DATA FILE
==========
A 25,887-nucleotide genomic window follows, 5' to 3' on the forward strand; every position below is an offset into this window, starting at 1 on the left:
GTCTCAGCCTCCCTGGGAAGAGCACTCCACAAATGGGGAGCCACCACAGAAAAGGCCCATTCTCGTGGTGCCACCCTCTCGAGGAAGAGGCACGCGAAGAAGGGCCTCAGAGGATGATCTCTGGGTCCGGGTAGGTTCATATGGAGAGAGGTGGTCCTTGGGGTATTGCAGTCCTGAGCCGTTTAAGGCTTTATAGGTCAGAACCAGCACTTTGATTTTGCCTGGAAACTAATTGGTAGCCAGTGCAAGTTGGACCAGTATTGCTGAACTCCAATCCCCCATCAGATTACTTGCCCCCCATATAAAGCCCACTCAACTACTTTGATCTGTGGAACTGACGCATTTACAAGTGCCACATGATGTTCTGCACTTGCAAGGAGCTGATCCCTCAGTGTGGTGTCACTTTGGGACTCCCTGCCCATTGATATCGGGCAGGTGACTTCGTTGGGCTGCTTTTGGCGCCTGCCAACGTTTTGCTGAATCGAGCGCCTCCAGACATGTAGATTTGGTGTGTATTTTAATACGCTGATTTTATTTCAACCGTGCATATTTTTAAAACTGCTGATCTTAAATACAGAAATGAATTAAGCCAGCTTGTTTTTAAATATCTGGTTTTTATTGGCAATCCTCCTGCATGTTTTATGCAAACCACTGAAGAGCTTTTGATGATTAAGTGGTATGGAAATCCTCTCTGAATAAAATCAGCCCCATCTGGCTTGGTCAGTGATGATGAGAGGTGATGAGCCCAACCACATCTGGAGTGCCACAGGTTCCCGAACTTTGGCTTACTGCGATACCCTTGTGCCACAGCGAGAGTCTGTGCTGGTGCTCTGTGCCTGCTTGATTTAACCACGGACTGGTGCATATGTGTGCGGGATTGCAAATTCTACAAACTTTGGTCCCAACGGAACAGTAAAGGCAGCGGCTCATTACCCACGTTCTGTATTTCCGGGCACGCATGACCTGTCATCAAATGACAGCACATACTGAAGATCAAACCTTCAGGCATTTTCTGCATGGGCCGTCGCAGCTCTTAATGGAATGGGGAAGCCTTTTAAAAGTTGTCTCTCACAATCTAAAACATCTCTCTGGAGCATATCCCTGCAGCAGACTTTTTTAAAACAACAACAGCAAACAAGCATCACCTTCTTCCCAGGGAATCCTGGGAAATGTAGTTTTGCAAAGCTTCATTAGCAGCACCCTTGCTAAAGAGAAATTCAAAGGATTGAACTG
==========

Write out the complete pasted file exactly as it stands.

A 25,887-nucleotide genomic window follows, 5' to 3' on the forward strand; every position below is an offset into this window, starting at 1 on the left:
GTCTCAGCCTCCCTGGGAAGAGCACTCCACAAATGGGGAGCCACCACAGAAAAGGCCCATTCTCGTGGTGCCACCCTCTCGAGGAAGAGGCACGCGAAGAAGGGCCTCAGAGGATGATCTCTGGGTCCGGGTAGGTTCATATGGAGAGAGGTGGTCCTTGGGGTATTGCAGTCCTGAGCCGTTTAAGGCTTTATAGGTCAGAACCAGCACTTTGATTTTGCCTGGAAACTAATTGGTAGCCAGTGCAAGTTGGACCAGTATTGCTGAACTCCAATCCCCCATCAGATTACTTGCCCCCCATATAAAGCCCACTCAACTACTTTGATCTGTGGAACTGACGCATTTACAAGTGCCACATGATGTTCTGCACTTGCAAGGAGCTGATCCCTCAGTGTGGTGTCACTTTGGGACTCCCTGCCCATTGATATCGGGCAGGTGACTTCGTTGGGCTGCTTTTGGCGCCTGCCAACGTTTTGCTGAATCGAGCGCCTCCAGACATGTAGATTTGGTGTGTATTTTAATACGCTGATTTTATTTCAACCGTGCATATTTTTAAAACTGCTGATCTTAAATACAGAAATGAATTAAGCCAGCTTGTTTTTAAATATCTGGTTTTTATTGGCAATCCTCCTGCATGTTTTATGCAAACCACTGAAGAGCTTTTGATGATTAAGTGGTATGGAAATCCTCTCTGAATAAAATCAGCCCCATCTGGCTTGGTCAGTGATGATGAGAGGTGATGAGCCCAACCACATCTGGAGTGCCACAGGTTCCCGAACTTTGGCTTACTGCGATACCCTTGTGCCACAGCGAGAGTCTGTGCTGGTGCTCTGTGCCTGCTTGATTTAACCACGGACTGGTGCATATGTGTGCGGGATTGCAAATTCTACAAACTTTGGTCCCAACGGAACAGTAAAGGCAGCGGCTCATTACCCACGTTCTGTATTTCCGGGCACGCATGACCTGTCATCAAATGACAGCACATACTGAAGATCAAACCTTCAGGCATTTTCTGCATGGGCCGTCGCAGCTCTTAATGGAATGGGGAAGCCTTTTAAAAGTTGTCTCTCACAATCTAAAACATCTCTCTGGAGCATATCCCTGCAGCAGACTTTTTTAAAACAACAACAGCAAACAAGCATCACCTTCTTCCCAGGGAATCCTGGGAAATGTAGTTTTGCAAAGCTTCATTAGCAGCACCCTTGCTAAAGAGAAATTCAAAGGATTGAACTG